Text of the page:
I’ve not blogged for a while, because I’ve been busy with my ghost-writing project – you know, the one I can’t tell you about.

But I’ve not forgotten that I owe you the follow-up blog about my new toy (in case you’ve forgotten, my new 911 Carrera 4 cabrio) but that’s going to have to wait because I’ve found something much more important to blog about.

Don’t worry – you’ll be hearing more soon

Towards the end of the last century, I taught at St john’s School in Sidmouth. Being a boarding school, a couple of times each term it was incumbent upon each of us poor overworked teachers to undergo a Sunday duty.

And the worst part of this was the Sunday evening chapel service, which was presided over by the local Catholic priest, Father Kilgarriff, whose sermons were as uplifting as a song by Morrissey.

And the worst of these was delivered one January evening when he announced that he hadn’t prepared a thing to talk about at all… at all… so he was going to tell us about poor old Mrs O’Leary, who was dying a slow, painful death from cancer.

Just the sort of stuff you want to hear on a cold, miserable January Sunday night. Particularly if you’re aged around eight.

I liked Father Kilgarriff. Despite myself being an Irishman who kicked (if I kicked at all) with the other foot, we shared the bonhomie of the exiled Irish through common interests such as rugby and horse racing. His deep sorrow following the Enniskillen bombing almost moved me to tears. This heinous outrage also happened on a Sunday… my, weren’t Sundays something to look forward to back then?        

So, what has this got to do with… well, anything?

Let me tell you what it’s to do with: the slow, painful death that Rugby Union is currently going through.

Rugby is being choked to death by the obsessive and inconclusive propaganda proliferated by the Fear of Injury Gestapo… which is in turn driven by fear of litigation (isn’t everything?) and compounded by the RFU – a sports governing body which still appears to be populated by 57 old farts; old farts who have difficulty in distinguishing between an arse, an elbow, and now, it seems, a waist.

A couple of weeks ago, the rugby community was stunned by the announcement that, from July 2023, tackling above the waist would be outlawed.


For one thing, it’s not that that easy to accurately define the precise location of most amateur (we now must call them “community”) players’ waists, in order to tackle it.

Now I’m going to keep this simple for those of you whose interest in rugby is on a similar level to your interest in Porsches.

Even I will admit that changes from how the game was played, back in the day when I played, were necessary. When I played, if you engaged in a bit of fisticuffs with an opponent, the referee would wait until you had finished and then invite you to settle the matter by shaking hands. As Martin Bayfield once said, two Grievous Bodily Harms earned you an introduction.

The good ole’ days? Richard Hill, a fellow Borough Road man student stands his ground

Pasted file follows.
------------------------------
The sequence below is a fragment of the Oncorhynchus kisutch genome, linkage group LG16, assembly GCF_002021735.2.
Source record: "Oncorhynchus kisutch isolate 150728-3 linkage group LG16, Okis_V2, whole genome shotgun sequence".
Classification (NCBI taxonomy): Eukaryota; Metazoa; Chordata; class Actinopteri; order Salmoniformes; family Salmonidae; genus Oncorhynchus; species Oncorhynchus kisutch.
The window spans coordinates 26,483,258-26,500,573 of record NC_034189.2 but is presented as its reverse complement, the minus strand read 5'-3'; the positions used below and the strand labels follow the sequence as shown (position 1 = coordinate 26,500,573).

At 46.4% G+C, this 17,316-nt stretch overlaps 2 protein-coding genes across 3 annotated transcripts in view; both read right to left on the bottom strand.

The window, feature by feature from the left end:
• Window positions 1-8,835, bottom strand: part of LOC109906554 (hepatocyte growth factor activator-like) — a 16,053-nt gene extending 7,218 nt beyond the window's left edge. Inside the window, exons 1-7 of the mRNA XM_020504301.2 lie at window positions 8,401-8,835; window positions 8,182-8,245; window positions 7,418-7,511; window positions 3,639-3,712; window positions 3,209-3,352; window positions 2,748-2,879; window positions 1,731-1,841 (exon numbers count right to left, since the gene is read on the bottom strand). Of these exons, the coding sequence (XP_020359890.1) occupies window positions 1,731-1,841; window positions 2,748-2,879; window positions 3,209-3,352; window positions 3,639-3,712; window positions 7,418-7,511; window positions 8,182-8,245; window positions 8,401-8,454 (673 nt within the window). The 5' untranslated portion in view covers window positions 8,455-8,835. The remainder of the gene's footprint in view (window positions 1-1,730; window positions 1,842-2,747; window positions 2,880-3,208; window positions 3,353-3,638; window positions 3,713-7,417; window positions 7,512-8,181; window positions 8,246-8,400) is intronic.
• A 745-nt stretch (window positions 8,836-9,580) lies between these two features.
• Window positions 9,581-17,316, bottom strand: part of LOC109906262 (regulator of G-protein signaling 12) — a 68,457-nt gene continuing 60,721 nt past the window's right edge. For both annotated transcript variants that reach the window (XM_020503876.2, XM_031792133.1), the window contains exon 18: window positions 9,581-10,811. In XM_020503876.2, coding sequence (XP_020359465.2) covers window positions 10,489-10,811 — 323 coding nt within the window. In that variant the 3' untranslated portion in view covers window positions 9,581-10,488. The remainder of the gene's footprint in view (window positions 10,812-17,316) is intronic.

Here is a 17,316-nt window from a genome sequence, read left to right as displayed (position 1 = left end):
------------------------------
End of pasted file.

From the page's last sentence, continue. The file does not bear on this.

I’m not condoning violent play, cynical play, deliberate contact with the head, nor any of the shenanigans that were perpetrated (particularly in the Welsh valleys and the Forest of Dean) by players who only played the game in order to inflict an many injuries on opponents as possible.

And I also applaud many of the steps that World Rugby has taken to make the game safer. If we are going to entice Little Jonny’s parents to prize Little Jonny away from his Playstation – or whatever it’s now called – and interest him in playing mini-Rugby at the local club, Rugby needs to sell itself as a wholesome, inclusive activity which is basically… well, safe.

And if Rugby fails to attract young players through building trust with parents – particularly parents who have never played the game – then the game will ultimately cease to be played.

But what exactly is “safe”, when it comes to the tackle?  let’s hear from Dr Ross Tucker.

Dr Ross Tucker, a South African sports injuries specialist working with World Rugby, was interviewed by the panel on BT Sport’s Rugby Tonight last Sunday. But instead of endorsing the new proposals, he threw the subject of the tackle into further turmoil. According to Tucker, accredited research – freely available to all stakeholders including the RFU – indicates that a player’s body is made up of three colour zones, indicating the safety of contact.

No surprises that anything above shoulder height is classed as “red”.

But the big surprise – which flies in the face of the RFU findings – is that anything below the waist is classed as “orange,” and the area between the waist (lets refer to this as the hips for simplicity) and the sternum is the “green” area. Consequently this – the softest area – is regarded by peer-reviewed researchers as the safest area for contact and the least likely to result in serious injuries.

Ireland coach Andy Farrell’s view on this is worth noting. He considers that it will lead to tacklers’ heads being what he calls “sitting ducks” for ball carriers’ knees.